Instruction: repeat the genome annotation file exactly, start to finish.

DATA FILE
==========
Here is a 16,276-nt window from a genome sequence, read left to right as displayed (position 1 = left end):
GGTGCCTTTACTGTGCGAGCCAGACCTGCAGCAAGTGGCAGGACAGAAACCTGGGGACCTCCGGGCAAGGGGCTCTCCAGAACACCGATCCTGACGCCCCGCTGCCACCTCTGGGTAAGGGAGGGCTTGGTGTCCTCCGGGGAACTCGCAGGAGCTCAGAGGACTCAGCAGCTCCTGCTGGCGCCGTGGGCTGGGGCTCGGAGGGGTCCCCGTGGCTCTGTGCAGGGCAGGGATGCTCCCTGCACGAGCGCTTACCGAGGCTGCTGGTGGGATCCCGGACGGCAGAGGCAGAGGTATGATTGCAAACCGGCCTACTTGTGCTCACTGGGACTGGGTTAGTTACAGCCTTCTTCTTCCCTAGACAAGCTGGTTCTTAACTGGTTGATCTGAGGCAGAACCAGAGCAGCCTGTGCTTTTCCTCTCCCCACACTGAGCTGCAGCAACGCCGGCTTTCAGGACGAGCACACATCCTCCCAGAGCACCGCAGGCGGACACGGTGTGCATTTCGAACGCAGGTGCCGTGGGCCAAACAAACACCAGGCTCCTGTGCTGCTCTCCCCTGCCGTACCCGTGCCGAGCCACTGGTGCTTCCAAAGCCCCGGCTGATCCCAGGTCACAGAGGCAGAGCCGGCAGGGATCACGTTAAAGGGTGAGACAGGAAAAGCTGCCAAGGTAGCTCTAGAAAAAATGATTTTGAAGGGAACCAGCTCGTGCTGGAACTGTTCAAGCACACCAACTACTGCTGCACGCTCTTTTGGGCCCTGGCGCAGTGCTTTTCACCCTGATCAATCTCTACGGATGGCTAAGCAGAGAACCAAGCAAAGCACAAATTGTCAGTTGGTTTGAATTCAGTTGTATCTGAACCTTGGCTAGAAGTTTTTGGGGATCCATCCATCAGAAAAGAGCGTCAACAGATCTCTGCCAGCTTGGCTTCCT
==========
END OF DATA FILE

Here is a 16,276-nt window from a genome sequence, read left to right as displayed (position 1 = left end):
GGTGCCTTTACTGTGCGAGCCAGACCTGCAGCAAGTGGCAGGACAGAAACCTGGGGACCTCCGGGCAAGGGGCTCTCCAGAACACCGATCCTGACGCCCCGCTGCCACCTCTGGGTAAGGGAGGGCTTGGTGTCCTCCGGGGAACTCGCAGGAGCTCAGAGGACTCAGCAGCTCCTGCTGGCGCCGTGGGCTGGGGCTCGGAGGGGTCCCCGTGGCTCTGTGCAGGGCAGGGATGCTCCCTGCACGAGCGCTTACCGAGGCTGCTGGTGGGATCCCGGACGGCAGAGGCAGAGGTATGATTGCAAACCGGCCTACTTGTGCTCACTGGGACTGGGTTAGTTACAGCCTTCTTCTTCCCTAGACAAGCTGGTTCTTAACTGGTTGATCTGAGGCAGAACCAGAGCAGCCTGTGCTTTTCCTCTCCCCACACTGAGCTGCAGCAACGCCGGCTTTCAGGACGAGCACACATCCTCCCAGAGCACCGCAGGCGGACACGGTGTGCATTTCGAACGCAGGTGCCGTGGGCCAAACAAACACCAGGCTCCTGTGCTGCTCTCCCCTGCCGTACCCGTGCCGAGCCACTGGTGCTTCCAAAGCCCCGGCTGATCCCAGGTCACAGAGGCAGAGCCGGCAGGGATCACGTTAAAGGGTGAGACAGGAAAAGCTGCCAAGGTAGCTCTAGAAAAAATGATTTTGAAGGGAACCAGCTCGTGCTGGAACTGTTCAAGCACACCAACTACTGCTGCACGCTCTTTTGGGCCCTGGCGCAGTGCTTTTCACCCTGATCAATCTCTACGGATGGCTAAGCAGAGAACCAAGCAAAGCACAAATTGTCAGTTGGTTTGAATTCAGTTGTATCTGAACCTTGGCTAGAAGTTTTTGGGGATCCATCCATCAGAAAAGAGCGTCAACAGATCTCTGCCAGCTTGGCTTCCT